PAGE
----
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24-Bit Dailies in a 16-Bit World

Filmming in a Park

benchTwo characters enter a park, and are seated at benches close to each other. They strike up some interesting conversation, and eventually exit. Without getting into the content of the dialogue, and the plot surpirses -- essentially that is the premise (from a technical standpoint). Here are my thoughts about how to approach it for sound (and camera).

Being in film school means that you get to make films, make mistakes, and then eventually make better films! But it also means that you have access to some wise and seasoned faculty advisors, whom students should consult as often as they can. We have been there, and done that! It is not our first day out to the rodeo, as the expression goes. So fly your ideas by us, and listen to our suggestions.

A group of students are planning to shoot the above described film in a very scenic public park, located deep in the center of a metropolitan city. They are impressed with the visual characteristics of said park. However, there are a few issues that I have with the plan.

To begin with, it is a PUBLIC park, and even with filmming permits -- there is no way to exert complete control over all natural activity. The city is not going to close the entire park for their benefit. That means that the locals may or may not visit the park at any given day or time. There may or may not be activities in the background. Maintaining continutiy is going to be a real bear!

Sound is a major problem. The park may look good, but it is very noisy. Major traffic close by. Plus, the sounds of whoever is out in the park. Mind you, this whole script relies upon the spoken word -- there is very little physical action.

At the center of the location site are two permanent park benches. Unfortunately, the two benches face AWAY from each other. Yet the students chose to use them! It makes for awkward body positions for the actors, and difficult visual composition.

So what would be my advice?

To begin with, rent a couple of park benches and a few "park" props, such as a trash can, and a (chess) table/pedestal. Establish them at the location, and angle the benches for optimum staging, composition, control of background visuals, and angle of the sun. Shoot your wide entrance shots, establishing shots, and final exits.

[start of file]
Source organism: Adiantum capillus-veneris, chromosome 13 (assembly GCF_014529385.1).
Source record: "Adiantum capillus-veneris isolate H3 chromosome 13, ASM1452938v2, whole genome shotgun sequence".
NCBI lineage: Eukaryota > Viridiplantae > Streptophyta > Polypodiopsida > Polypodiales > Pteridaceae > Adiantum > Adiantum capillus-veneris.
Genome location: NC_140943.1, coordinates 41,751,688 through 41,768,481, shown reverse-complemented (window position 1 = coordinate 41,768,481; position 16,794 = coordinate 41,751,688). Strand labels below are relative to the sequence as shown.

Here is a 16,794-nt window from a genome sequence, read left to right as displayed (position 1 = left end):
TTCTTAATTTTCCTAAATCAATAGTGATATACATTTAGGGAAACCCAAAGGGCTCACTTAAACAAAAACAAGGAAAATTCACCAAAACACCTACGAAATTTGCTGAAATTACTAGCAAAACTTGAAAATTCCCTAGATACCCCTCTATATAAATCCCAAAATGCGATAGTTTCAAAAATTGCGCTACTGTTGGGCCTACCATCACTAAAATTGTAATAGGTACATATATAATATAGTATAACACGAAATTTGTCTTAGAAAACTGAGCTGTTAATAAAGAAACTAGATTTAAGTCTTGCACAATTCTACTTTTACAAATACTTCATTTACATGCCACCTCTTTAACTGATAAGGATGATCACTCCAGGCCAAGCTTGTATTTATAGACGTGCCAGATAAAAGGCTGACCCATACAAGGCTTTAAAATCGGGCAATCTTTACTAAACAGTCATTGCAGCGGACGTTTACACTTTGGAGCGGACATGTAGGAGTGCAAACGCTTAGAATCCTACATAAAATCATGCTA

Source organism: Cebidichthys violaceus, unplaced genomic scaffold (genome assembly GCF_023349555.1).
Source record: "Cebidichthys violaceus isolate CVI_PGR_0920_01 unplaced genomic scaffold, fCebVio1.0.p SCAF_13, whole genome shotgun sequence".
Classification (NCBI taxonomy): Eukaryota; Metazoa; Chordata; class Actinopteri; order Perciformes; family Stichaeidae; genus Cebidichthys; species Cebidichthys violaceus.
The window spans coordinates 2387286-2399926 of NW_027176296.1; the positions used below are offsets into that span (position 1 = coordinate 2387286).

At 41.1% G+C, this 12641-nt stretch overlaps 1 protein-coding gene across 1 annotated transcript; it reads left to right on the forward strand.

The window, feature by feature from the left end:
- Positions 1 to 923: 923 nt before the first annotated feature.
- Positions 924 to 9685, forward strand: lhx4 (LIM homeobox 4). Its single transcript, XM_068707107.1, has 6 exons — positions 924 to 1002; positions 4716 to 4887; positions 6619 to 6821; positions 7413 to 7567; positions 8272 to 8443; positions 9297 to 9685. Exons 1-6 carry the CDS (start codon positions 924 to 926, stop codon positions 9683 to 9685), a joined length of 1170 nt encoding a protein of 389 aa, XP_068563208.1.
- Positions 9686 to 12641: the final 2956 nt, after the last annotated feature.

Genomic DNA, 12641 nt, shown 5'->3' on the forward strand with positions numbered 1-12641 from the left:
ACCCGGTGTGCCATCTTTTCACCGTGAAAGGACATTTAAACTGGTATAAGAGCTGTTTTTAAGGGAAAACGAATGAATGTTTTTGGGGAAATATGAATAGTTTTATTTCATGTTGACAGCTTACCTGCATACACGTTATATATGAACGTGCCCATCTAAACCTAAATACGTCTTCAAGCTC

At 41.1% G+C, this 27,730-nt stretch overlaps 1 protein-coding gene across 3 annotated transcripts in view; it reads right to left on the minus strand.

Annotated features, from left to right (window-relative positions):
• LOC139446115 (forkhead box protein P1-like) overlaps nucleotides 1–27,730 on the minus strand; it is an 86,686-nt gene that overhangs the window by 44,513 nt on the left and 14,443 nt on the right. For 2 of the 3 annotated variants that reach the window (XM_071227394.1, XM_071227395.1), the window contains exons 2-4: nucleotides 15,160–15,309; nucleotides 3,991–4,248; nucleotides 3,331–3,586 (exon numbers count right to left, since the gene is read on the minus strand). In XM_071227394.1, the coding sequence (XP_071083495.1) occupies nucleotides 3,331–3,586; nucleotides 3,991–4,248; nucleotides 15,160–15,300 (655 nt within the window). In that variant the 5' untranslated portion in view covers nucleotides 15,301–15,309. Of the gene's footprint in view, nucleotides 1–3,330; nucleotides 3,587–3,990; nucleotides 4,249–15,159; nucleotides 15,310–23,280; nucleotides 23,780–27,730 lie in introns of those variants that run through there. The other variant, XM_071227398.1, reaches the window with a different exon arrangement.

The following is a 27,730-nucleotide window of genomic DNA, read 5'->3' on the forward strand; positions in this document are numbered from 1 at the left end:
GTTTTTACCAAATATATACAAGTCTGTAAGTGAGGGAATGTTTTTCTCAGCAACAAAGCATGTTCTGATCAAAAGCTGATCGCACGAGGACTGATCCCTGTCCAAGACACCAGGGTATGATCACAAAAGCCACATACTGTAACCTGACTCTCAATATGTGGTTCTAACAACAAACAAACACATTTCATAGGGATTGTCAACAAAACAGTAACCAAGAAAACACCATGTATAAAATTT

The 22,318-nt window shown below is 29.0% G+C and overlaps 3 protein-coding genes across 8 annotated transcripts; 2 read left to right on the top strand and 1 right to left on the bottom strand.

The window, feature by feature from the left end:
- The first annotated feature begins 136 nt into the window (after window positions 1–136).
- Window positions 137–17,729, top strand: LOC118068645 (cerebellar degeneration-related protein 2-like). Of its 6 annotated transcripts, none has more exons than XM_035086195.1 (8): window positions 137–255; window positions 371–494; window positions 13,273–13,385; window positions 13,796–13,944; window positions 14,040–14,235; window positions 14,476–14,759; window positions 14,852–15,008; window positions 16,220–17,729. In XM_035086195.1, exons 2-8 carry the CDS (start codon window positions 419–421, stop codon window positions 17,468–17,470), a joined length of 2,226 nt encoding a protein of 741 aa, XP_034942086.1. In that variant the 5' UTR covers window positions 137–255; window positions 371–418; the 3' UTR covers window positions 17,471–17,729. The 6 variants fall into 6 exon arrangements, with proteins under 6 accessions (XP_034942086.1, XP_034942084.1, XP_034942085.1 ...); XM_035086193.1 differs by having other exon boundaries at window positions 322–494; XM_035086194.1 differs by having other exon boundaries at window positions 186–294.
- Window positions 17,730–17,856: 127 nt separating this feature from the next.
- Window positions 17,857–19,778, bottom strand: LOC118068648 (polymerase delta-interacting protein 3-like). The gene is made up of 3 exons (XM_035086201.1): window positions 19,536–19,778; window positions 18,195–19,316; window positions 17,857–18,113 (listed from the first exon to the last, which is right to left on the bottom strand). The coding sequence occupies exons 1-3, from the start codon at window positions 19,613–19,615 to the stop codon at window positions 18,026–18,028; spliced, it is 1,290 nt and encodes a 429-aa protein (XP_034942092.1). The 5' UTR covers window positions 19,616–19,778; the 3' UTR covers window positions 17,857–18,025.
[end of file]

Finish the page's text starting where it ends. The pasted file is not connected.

Then, pack it all up and move to a more secure and quiet location. Recreate your set, and shoot the balance of the movie under more controlled conditions! During the shoot, cheat the position and angles of the benches to accommodate the changing angle of the sun, as needed. Or adjust their placement to enhance the drama. Bottom line -- the filmmakers are in control!

After the principal photography is complete, and the editing phase has begun -- the need may arise for some pickup shots. Perhaps there are some gaps in the original script, or there needs to be some tightening up. Being able to recreate the set, using your benches & props, makes it easy to add new footage.

That's the way Hollywood would have done it. Don't know if the students will heed my suggestions about renting benches and using a second location or not.

Let's look at how we will deal with the audio.

The sound mixer likes the use of a long shotgun microphone, boomed from overhead. The shotgun mic yields a very natural sound, along with realistic sound effects & texture. I agree. Since there was only one principal microphone, the mixer felt that using a two-track digital recorder would be sufficient.

However, being outside, and in a public park surrounded by uncontrollable background noise -- we need to plan for the worst. There is also the likelihood that the Director may abandon the storyboard from time to time and "improve" upon the original blocking.

Therefore, let's take advantage of multi-track so that we can have our cake and eat it too. Instead of the two-track, let's opt for a four-track digital recorder (with timecode) such as the Sound Devices 744T. Add two radio mics, so that each actor is completely covered no matter what.

The radio mics should be paired with a good quality, proximity type lavalier such as the Countryman B3, that will hold back as much of the background as possible. Remember, when you rent wireless microphones, you have to pay attention to the make & model of the lavalier; not just the make and model of the transmitters and receivers.

Run each of the wireless lavs directly into the recorder, on tracks 1 and 2. Set their levels, and just let them be recorded as ISO tracks. Deploy a small mixing panel, and run that as line level into tracks 3 & 4 of the Sound Devices. The mixing panel will give you full control of the boom mic (track 3), and allow you to output audio to the boom operator and to a Comtek assistive listening system (wireless headphone feed) for the Director, Script Supervisor, and anyone else who needs to monitor the take. Any additional microphones (plant mics, sound effects, backgrounds) could be mixed onto track 4.

Anyway, that is how I would have done it.

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